Well, I've felt like shit all week with a cold, and spending an evening in the baking heat of the back room of the Vic probably isn't going to help. But at least I've got something to take my mind of things. It's been a while since me and the old backpacks have been in contact, and I was almost begining to realise how much I hate been hit by one minutes after the owner has walked by with it. One day I'm going to do an interview or survey with these owners, just to find out exactly what it is that they keep in them, what it is that means that each and everyone of them has to bring one along. You never, ever see anything come out of them.
Anyway, Cusack probably own some as well, but at the moment, they're at least redeeming themselves by playing the music. "We're jumping on to the emo-bandwagon" the vocalist jokes as they near the end of the set. Wouldn't know about that, but the problem with emo as I see it, is that it can tread the line of being indie bollocks and "oh so serious and sincere". And for a couple of songs, Cusack tread that line thinly enough that they cross it. Luckily they redeem with some more hardhiting, I guess some would say primitive and less emotional offerings, and it's so much better when they do that.
Spy versus Spy have a lot to live up to as well. To say they've caused a buzz in the UK emo-core sort of scene would be an understatement. And the album is kinf of a perfect example of this, is a non perfect way. Like I said, there's a thin line that's trod. Luckily they pound through the set, the bassist and unlikely looking drummer seemingly about to explode in the heat of the Vic. One thing that puzzles me with this sort of music, is that given the "emo"tion and the empathy that seems to flow through the crowd towards each other, why does the band play with their backs to the crowd when they're not singing? I mean, surely you make the connection. Turning the back severs it, it kind of makes you feel like it's "only the banD" that can know and understand the real emotion, the real feeling and meaning going on here. Of course it could just be that the band feel uncomfortable looking out into people all the time, that this isn't music for or by "rock stars". And I could understand that, it just feels like a bit of a paradoxical performance to me. Union Station Still is the best song on the album, and so it is here, with the two guitarists trading vocal lines. The crowd lap it up, and it's kind of easy to see why they are revered, even with just the mini-album available. It's also easy to see how they could be called pretentious bollocks. The line is fine.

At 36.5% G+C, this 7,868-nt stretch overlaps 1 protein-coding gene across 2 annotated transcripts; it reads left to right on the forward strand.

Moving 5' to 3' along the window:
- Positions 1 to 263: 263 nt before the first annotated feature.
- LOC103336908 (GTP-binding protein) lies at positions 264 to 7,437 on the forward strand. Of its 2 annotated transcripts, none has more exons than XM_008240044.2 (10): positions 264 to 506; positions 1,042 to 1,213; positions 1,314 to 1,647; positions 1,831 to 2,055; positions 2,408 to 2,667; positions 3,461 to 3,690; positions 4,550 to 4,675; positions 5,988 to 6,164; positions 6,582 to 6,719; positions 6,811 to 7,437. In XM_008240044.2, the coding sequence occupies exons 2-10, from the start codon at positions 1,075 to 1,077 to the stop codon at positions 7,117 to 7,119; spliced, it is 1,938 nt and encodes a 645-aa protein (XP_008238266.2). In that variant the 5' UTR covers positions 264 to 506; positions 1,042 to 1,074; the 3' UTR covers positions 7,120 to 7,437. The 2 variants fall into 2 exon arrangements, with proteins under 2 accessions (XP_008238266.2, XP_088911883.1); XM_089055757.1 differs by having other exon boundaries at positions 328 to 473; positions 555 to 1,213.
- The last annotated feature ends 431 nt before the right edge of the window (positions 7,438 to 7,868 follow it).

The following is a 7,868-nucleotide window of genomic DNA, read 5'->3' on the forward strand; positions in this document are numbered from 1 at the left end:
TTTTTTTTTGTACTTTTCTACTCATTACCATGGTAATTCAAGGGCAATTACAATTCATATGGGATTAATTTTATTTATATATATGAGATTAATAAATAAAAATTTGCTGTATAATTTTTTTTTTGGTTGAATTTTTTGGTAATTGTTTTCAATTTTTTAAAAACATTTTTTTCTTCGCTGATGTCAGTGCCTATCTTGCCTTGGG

And As Friends Rust I know nothing about. I was here for Spy versus Spy. And I get the feeling that a lot of other people were to. Still, the ever reliable tactic of being American and saying "please move forward" seems to work once more. Amazing how it never works for a British accent. Anyway, AFR stick out a bit. They're a harder style of music that doesn't fully fit in tonight, and doesn't fully fit anyway. It's too hard for hardcore, not metal enough for metalcore. The vocalist semi-shouts things in a way that brings the name Black Flag and Rollins to mind. But they get no momentum going for the set. Each song is punctuated by at least a 30 second pause. It get's very frustrating. Before one new song the vocalist goes on about how the hardcore scene isn't about fighting each other, but is a place to go to get away from "those outside", but that it's often reduced to elitism, in fighting. It doesn't matter what music you listen to, what you eat, how you dress, what you drink, it shouldn't lead to in-fighting. You should feel comfortable at these shows and in this scene. There's a disappointing response to this, in comparison to the preaching to the converted that I've seen at some gigs and sXe shows. "Are you all feeling comfortable?" he asks. Well, at the lack of response there, no, to be honest I'm not. There's more songs, more pauses, and it ends with a 30 second blast about taking action and the burning down of apartment buildings being bought where they live because they are forcing up the cost of land and forcing people out. Direct action as a means, dunno. Same as this gig really. Comfort, feeling comfortable? Nope, not really. But that could've been due to the snivelling nose and cough and everything associated with the cold I've had.